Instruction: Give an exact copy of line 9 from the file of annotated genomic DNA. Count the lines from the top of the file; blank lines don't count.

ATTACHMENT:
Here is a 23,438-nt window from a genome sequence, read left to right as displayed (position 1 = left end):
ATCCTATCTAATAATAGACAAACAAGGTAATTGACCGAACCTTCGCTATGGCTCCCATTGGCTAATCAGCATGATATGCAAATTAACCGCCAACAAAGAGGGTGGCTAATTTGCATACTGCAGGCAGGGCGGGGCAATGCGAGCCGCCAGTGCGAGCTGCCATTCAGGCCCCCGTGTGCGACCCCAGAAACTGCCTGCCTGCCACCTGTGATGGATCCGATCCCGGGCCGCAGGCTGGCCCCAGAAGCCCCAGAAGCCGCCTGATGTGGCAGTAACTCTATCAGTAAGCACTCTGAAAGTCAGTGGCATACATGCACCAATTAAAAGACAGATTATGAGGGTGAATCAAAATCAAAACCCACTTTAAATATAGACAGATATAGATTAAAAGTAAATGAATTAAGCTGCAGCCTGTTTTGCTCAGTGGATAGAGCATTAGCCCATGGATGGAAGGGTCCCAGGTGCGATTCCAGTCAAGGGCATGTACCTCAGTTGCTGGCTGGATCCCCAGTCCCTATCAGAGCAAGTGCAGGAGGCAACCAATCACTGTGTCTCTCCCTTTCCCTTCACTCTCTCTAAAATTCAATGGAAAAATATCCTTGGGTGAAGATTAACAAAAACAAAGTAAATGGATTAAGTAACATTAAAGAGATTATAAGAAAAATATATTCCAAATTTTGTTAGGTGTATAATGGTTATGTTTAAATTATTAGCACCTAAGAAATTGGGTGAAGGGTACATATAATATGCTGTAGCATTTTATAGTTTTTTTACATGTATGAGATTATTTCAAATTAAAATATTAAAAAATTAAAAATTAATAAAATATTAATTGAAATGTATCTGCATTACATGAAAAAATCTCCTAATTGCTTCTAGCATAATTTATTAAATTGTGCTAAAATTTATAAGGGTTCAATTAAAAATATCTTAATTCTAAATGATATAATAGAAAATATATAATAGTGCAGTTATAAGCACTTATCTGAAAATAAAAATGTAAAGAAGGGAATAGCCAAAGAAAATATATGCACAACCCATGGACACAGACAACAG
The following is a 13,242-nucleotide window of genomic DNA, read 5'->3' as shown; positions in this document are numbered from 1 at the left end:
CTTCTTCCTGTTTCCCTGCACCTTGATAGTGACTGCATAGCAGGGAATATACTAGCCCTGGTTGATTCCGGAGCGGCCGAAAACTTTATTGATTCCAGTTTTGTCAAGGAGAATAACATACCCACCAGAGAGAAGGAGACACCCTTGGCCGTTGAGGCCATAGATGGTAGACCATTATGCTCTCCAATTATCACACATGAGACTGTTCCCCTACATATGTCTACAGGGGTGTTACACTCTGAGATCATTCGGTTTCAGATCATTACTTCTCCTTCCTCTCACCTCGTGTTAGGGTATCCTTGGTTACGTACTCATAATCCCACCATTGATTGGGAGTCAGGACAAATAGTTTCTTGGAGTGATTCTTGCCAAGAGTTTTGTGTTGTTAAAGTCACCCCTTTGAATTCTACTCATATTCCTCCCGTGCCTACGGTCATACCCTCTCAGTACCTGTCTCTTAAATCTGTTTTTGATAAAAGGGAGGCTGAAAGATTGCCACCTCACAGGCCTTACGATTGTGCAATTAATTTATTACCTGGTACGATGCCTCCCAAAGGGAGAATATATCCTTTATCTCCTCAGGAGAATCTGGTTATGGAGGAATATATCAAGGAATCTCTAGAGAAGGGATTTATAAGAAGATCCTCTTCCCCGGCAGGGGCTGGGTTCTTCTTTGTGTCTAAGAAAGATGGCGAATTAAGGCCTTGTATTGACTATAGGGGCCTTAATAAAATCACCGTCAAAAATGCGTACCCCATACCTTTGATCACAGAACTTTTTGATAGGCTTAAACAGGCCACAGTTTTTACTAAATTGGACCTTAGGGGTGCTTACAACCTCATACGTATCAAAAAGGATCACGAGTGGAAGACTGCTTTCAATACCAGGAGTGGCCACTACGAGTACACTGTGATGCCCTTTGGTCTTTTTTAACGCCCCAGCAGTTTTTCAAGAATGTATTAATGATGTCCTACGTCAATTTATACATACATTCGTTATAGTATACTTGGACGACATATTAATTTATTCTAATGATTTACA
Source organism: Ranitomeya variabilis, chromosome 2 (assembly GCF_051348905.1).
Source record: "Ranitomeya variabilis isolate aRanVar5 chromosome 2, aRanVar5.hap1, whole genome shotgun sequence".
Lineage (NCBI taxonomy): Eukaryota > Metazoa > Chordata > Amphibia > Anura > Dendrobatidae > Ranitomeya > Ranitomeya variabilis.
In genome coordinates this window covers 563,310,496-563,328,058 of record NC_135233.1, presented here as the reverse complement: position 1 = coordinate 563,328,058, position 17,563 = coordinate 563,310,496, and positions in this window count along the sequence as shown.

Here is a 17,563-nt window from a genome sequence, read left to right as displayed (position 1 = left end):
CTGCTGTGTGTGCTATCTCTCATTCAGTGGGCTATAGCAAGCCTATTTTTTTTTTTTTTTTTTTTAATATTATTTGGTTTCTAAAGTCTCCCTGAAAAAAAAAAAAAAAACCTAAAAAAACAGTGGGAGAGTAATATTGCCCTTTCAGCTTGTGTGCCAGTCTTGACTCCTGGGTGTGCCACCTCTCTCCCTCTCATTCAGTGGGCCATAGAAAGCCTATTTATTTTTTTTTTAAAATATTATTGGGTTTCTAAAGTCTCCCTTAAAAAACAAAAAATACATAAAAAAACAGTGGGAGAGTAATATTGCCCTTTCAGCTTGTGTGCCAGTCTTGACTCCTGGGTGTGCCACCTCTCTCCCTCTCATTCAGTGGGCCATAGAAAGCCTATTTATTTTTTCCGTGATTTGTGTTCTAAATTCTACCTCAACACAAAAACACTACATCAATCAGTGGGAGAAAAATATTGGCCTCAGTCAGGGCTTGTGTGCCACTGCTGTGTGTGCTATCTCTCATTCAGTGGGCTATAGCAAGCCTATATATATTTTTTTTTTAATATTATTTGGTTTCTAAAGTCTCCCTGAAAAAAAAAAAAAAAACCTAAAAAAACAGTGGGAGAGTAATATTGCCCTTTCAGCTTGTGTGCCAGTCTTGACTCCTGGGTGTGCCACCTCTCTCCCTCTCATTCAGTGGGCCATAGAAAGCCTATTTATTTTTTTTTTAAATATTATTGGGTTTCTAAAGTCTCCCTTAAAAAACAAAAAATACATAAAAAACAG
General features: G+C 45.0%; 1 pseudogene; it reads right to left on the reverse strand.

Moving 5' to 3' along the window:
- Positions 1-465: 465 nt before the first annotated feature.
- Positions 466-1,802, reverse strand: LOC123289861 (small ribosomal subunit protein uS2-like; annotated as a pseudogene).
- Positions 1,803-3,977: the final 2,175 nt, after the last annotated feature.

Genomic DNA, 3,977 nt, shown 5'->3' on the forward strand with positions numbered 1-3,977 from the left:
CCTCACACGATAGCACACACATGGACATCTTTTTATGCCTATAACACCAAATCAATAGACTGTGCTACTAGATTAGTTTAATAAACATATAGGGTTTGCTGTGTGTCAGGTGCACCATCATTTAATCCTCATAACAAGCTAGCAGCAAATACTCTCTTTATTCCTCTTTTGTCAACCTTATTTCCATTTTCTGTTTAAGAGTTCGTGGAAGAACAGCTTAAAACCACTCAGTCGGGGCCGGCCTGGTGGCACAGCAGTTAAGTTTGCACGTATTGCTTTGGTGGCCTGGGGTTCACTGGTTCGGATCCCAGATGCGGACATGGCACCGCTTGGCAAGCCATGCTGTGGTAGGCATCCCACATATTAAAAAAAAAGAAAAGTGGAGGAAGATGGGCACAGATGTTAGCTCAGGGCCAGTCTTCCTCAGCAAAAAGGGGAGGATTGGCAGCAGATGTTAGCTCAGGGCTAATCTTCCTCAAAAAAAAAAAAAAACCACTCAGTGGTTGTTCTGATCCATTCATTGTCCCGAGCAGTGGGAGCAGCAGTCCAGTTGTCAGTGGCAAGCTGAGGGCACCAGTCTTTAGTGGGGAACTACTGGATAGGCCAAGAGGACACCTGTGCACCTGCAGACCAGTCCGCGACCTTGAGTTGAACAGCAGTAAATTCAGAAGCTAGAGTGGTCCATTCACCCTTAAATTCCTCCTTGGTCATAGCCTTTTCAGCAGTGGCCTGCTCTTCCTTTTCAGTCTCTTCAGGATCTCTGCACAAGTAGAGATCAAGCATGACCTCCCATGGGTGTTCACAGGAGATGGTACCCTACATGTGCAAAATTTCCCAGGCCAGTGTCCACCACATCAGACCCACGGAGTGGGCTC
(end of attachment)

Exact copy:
Here is a 17,563-nt window from a genome sequence, read left to right as displayed (position 1 = left end):